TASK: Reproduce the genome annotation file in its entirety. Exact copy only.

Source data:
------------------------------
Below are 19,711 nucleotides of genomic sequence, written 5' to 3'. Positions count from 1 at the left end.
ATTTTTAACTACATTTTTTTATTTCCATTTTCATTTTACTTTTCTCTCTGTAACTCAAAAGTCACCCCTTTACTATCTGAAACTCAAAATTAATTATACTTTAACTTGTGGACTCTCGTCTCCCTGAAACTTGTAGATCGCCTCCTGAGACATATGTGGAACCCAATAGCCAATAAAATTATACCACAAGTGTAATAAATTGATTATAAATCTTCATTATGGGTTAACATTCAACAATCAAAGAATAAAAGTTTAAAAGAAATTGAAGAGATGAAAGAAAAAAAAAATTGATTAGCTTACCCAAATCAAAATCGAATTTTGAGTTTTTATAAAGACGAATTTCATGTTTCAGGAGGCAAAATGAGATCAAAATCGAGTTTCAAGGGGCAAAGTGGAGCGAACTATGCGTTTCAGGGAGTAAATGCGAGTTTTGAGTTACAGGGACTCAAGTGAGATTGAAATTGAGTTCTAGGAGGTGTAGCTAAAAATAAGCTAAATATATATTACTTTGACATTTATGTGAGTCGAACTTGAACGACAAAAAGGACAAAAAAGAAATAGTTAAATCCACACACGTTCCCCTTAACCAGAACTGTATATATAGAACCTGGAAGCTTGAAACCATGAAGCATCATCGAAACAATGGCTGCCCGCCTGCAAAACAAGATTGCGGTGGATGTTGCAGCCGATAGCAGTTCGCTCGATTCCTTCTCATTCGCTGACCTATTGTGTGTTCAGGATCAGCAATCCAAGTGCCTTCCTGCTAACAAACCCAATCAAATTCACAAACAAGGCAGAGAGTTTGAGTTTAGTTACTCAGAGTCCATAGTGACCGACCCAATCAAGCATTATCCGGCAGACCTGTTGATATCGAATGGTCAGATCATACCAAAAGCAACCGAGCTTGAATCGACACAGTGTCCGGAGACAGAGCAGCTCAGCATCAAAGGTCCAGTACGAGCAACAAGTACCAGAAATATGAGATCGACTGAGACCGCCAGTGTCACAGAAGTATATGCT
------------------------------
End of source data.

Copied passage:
Below are 19,711 nucleotides of genomic sequence, written 5' to 3'. Positions count from 1 at the left end.
ATTTTTAACTACATTTTTTTATTTCCATTTTCATTTTACTTTTCTCTCTGTAACTCAAAAGTCACCCCTTTACTATCTGAAACTCAAAATTAATTATACTTTAACTTGTGGACTCTCGTCTCCCTGAAACTTGTAGATCGCCTCCTGAGACATATGTGGAACCCAATAGCCAATAAAATTATACCACAAGTGTAATAAATTGATTATAAATCTTCATTATGGGTTAACATTCAACAATCAAAGAATAAAAGTTTAAAAGAAATTGAAGAGATGAAAGAAAAAAAAAATTGATTAGCTTACCCAAATCAAAATCGAATTTTGAGTTTTTATAAAGACGAATTTCATGTTTCAGGAGGCAAAATGAGATCAAAATCGAGTTTCAAGGGGCAAAGTGGAGCGAACTATGCGTTTCAGGGAGTAAATGCGAGTTTTGAGTTACAGGGACTCAAGTGAGATTGAAATTGAGTTCTAGGAGGTGTAGCTAAAAATAAGCTAAATATATATTACTTTGACATTTATGTGAGTCGAACTTGAACGACAAAAAGGACAAAAAAGAAATAGTTAAATCCACACACGTTCCCCTTAACCAGAACTGTATATATAGAACCTGGAAGCTTGAAACCATGAAGCATCATCGAAACAATGGCTGCCCGCCTGCAAAACAAGATTGCGGTGGATGTTGCAGCCGATAGCAGTTCGCTCGATTCCTTCTCATTCGCTGACCTATTGTGTGTTCAGGATCAGCAATCCAAGTGCCTTCCTGCTAACAAACCCAATCAAATTCACAAACAAGGCAGAGAGTTTGAGTTTAGTTACTCAGAGTCCATAGTGACCGACCCAATCAAGCATTATCCGGCAGACCTGTTGATATCGAATGGTCAGATCATACCAAAAGCAACCGAGCTTGAATCGACACAGTGTCCGGAGACAGAGCAGCTCAGCATCAAAGGTCCAGTACGAGCAACAAGTACCAGAAATATGAGATCGACTGAGACCGCCAGTGTCACAGAAGTATATGCT